Because not all computers consistently display Russian cyrillic characters correctly, I've created a pdf file that has the information you need on learning to sound out Russian letters and words.

I suggest you create some 'flash cards' - small pieces of paper or card.  On one side, write the Russian letter in both its upper and lower case forms, and on the other side, write the English sound.  Jumble up the cards and then look at the information on one side and then learn the information on the other.  This makes the process easy and simple.

Some people find it helpful to learn groups of letters at a time - perhaps you might want to start off with the easiest ones first - the letters A K M O T - these letters are written and pronounced the same in both languages.  See - you already know five of the 33 letters.  Well done!

A Positive Mental Attitude

One more thing - as you learn any foreign language, you need to develop a sympathy and feeling for the language and how it has been worked.

For example, look at the difference between the printed and written form of the letter 'T' - the written version of the lower case letter looks more like a letter 'm' doesn't it.  But, don't obsess about how stupid this is; instead, be positive, and think about how this is really quite similar.

Think of an old fashioned T - note the 'serif' bits on the end of the cross bar.  If you just make those a bit bigger, going a bit further down, what do you have?  Yes, you have an 'm'.

So it is really all very sensible, isn't it!

One Tricky Thing about Pronouncing Russian Words

Russian words have a stressed syllable, and basically there is no way you can know, in advance, which will be the stressed syllable.

This is slightly important because you should not only stress - emphasize - that syllable, but you should also unstress the other syllables and say the vowel sounds less clearly in them.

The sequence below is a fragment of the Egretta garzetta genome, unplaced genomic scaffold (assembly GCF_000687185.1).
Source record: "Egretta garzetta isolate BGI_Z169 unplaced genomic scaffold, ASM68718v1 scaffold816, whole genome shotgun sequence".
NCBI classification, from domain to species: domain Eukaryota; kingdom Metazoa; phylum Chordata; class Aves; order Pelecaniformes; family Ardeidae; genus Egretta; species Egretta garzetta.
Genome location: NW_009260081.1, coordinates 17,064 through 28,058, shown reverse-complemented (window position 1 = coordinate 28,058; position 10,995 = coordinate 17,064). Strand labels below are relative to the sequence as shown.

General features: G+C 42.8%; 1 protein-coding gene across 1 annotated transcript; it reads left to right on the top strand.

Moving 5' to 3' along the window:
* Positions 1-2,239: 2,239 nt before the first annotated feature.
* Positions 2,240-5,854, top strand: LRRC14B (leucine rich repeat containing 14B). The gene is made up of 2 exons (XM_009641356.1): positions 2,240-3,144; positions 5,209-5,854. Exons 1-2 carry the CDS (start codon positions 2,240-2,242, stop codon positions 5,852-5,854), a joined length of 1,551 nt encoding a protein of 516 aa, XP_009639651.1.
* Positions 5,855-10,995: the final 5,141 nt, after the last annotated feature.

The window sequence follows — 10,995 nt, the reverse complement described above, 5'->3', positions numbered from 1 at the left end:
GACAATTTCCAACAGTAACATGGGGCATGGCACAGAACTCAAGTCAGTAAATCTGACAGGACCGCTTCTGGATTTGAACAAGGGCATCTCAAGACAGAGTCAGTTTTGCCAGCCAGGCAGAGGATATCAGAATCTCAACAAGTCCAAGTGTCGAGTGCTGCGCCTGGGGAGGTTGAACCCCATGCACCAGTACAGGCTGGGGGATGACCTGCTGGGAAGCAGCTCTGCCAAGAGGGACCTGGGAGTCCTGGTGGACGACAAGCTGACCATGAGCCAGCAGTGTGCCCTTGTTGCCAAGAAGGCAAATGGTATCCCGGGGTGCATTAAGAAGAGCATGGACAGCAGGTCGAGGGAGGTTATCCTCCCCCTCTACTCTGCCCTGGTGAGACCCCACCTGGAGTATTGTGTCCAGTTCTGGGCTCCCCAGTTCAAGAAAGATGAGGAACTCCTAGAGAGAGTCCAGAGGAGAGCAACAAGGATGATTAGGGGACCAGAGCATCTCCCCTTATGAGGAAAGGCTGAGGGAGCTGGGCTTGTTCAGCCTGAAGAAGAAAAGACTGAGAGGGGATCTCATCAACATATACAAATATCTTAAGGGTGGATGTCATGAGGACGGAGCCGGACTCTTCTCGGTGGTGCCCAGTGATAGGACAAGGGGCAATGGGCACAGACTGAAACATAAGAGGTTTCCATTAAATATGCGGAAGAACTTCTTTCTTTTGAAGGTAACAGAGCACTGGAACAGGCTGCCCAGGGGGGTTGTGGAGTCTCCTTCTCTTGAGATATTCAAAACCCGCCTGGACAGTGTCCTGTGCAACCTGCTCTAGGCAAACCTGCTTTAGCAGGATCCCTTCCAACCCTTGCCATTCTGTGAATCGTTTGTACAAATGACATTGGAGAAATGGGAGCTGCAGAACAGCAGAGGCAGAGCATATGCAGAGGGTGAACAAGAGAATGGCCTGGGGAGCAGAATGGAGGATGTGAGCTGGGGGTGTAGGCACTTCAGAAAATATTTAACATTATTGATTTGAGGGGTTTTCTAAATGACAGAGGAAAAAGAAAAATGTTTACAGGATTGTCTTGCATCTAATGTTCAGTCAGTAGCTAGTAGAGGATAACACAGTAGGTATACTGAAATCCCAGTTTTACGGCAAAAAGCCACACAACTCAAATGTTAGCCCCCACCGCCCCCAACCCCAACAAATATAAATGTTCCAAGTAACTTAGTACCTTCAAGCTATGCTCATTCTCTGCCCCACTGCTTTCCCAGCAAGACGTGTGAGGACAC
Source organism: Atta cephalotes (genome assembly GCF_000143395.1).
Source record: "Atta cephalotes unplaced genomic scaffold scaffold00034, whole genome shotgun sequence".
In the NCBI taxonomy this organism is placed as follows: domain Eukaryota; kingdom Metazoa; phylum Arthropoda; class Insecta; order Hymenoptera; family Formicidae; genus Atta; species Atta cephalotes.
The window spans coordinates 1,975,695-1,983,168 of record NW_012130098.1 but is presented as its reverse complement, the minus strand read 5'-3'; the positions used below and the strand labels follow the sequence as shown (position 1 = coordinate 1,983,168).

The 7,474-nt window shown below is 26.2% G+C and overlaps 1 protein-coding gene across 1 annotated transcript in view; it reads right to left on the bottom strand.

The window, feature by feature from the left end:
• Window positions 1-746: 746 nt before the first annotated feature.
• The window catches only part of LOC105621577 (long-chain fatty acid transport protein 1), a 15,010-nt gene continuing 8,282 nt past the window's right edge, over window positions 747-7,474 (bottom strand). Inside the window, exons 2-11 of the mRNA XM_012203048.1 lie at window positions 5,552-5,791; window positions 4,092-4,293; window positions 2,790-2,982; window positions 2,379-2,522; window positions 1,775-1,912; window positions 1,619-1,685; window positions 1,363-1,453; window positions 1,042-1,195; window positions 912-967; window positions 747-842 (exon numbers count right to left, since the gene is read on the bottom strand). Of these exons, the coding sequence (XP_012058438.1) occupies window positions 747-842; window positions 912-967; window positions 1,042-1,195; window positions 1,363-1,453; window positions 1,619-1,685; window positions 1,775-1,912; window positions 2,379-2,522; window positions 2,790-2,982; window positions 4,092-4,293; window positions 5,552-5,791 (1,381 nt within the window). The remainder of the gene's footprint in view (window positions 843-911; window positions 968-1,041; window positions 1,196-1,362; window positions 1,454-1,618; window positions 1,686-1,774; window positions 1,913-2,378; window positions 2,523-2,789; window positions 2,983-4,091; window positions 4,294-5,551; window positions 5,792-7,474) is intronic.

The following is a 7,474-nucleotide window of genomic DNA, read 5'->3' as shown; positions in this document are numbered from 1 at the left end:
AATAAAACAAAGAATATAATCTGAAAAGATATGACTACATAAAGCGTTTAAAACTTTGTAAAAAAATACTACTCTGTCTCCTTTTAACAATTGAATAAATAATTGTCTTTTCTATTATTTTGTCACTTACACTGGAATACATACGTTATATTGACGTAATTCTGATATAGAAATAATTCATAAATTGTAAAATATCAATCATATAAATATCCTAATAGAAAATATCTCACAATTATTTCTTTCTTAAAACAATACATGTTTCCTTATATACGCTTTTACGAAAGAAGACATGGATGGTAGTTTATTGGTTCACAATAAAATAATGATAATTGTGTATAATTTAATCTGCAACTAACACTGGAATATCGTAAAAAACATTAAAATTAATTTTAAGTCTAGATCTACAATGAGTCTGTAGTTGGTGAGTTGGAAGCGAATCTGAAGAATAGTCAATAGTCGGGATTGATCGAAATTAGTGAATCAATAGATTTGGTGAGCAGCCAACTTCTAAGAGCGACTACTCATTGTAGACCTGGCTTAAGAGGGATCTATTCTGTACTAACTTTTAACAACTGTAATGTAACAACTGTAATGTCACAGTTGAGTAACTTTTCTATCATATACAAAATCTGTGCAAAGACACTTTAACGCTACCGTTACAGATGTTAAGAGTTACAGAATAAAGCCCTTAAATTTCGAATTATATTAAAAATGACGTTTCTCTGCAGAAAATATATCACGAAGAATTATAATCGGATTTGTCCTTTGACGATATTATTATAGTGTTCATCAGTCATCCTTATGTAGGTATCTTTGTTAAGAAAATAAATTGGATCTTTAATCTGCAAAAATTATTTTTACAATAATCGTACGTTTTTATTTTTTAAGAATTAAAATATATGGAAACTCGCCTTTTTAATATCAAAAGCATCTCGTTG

But if you just speak words slowly with all syllables equally stressed, Russians will know what you mean, and most Russian dictionaries tell you which syllable to stress.

Learn to Speak Some Simple Words

Okay, so now you can sound out the Russian alphabet.  Next, let's combine the letters into words.

Here is a pdf page of some of the key Russian words you might want to know.  Noting the comments about stresses, above, I've spelled the English version of the words with the stressed syllable in capital letters, and I've 'phonetically' spelled the word as you'd say it, rather than exactly transliterated it as you'd think it might be said without the stress modification.

As you can see, there are six important words to know, and then a couple of handfuls more of other words.  These words should get you through most of what you need to know.

Some Formal Training

You might think the only way to really learn lots of Russian (or any other language) involves going to classes, doing homework, memorizing long lists of words and complicated grammar rules.  Happily, that's no longer the case.

If you'd like to learn more, there are a couple of very good - and very easy - ways to learn.